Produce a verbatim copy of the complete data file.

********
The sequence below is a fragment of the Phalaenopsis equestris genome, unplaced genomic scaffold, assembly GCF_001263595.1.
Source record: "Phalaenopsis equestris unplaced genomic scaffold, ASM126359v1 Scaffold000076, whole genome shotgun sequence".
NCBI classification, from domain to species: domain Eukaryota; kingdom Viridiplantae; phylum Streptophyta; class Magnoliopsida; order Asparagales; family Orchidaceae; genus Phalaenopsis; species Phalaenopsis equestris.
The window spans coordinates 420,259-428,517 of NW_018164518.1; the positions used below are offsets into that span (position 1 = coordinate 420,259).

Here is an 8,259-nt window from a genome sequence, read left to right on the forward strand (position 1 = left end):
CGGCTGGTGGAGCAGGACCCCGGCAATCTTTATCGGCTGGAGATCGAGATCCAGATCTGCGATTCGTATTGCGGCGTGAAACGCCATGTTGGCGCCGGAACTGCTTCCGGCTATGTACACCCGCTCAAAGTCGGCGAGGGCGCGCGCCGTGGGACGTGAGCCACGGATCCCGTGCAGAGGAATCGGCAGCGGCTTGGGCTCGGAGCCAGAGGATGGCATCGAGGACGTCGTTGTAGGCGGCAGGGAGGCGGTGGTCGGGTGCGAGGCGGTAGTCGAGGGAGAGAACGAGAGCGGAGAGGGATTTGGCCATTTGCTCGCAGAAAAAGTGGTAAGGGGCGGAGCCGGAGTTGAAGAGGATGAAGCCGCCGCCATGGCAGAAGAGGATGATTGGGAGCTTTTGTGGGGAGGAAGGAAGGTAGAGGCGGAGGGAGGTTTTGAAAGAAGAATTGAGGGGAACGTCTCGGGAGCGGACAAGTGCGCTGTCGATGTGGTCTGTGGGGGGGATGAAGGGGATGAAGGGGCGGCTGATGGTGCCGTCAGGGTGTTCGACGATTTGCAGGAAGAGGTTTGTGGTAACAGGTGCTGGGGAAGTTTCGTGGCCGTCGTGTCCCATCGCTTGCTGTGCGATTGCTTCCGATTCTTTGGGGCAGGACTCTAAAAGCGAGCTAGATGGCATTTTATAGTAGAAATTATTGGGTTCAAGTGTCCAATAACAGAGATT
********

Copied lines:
The sequence below is a fragment of the Phalaenopsis equestris genome, unplaced genomic scaffold, assembly GCF_001263595.1.
Source record: "Phalaenopsis equestris unplaced genomic scaffold, ASM126359v1 Scaffold000076, whole genome shotgun sequence".
NCBI classification, from domain to species: domain Eukaryota; kingdom Viridiplantae; phylum Streptophyta; class Magnoliopsida; order Asparagales; family Orchidaceae; genus Phalaenopsis; species Phalaenopsis equestris.
The window spans coordinates 420,259-428,517 of NW_018164518.1; the positions used below are offsets into that span (position 1 = coordinate 420,259).

Here is an 8,259-nt window from a genome sequence, read left to right on the forward strand (position 1 = left end):
CGGCTGGTGGAGCAGGACCCCGGCAATCTTTATCGGCTGGAGATCGAGATCCAGATCTGCGATTCGTATTGCGGCGTGAAACGCCATGTTGGCGCCGGAACTGCTTCCGGCTATGTACACCCGCTCAAAGTCGGCGAGGGCGCGCGCCGTGGGACGTGAGCCACGGATCCCGTGCAGAGGAATCGGCAGCGGCTTGGGCTCGGAGCCAGAGGATGGCATCGAGGACGTCGTTGTAGGCGGCAGGGAGGCGGTGGTCGGGTGCGAGGCGGTAGTCGAGGGAGAGAACGAGAGCGGAGAGGGATTTGGCCATTTGCTCGCAGAAAAAGTGGTAAGGGGCGGAGCCGGAGTTGAAGAGGATGAAGCCGCCGCCATGGCAGAAGAGGATGATTGGGAGCTTTTGTGGGGAGGAAGGAAGGTAGAGGCGGAGGGAGGTTTTGAAAGAAGAATTGAGGGGAACGTCTCGGGAGCGGACAAGTGCGCTGTCGATGTGGTCTGTGGGGGGGATGAAGGGGATGAAGGGGCGGCTGATGGTGCCGTCAGGGTGTTCGACGATTTGCAGGAAGAGGTTTGTGGTAACAGGTGCTGGGGAAGTTTCGTGGCCGTCGTGTCCCATCGCTTGCTGTGCGATTGCTTCCGATTCTTTGGGGCAGGACTCTAAAAGCGAGCTAGATGGCATTTTATAGTAGAAATTATTGGGTTCAAGTGTCCAATAACAGAGATT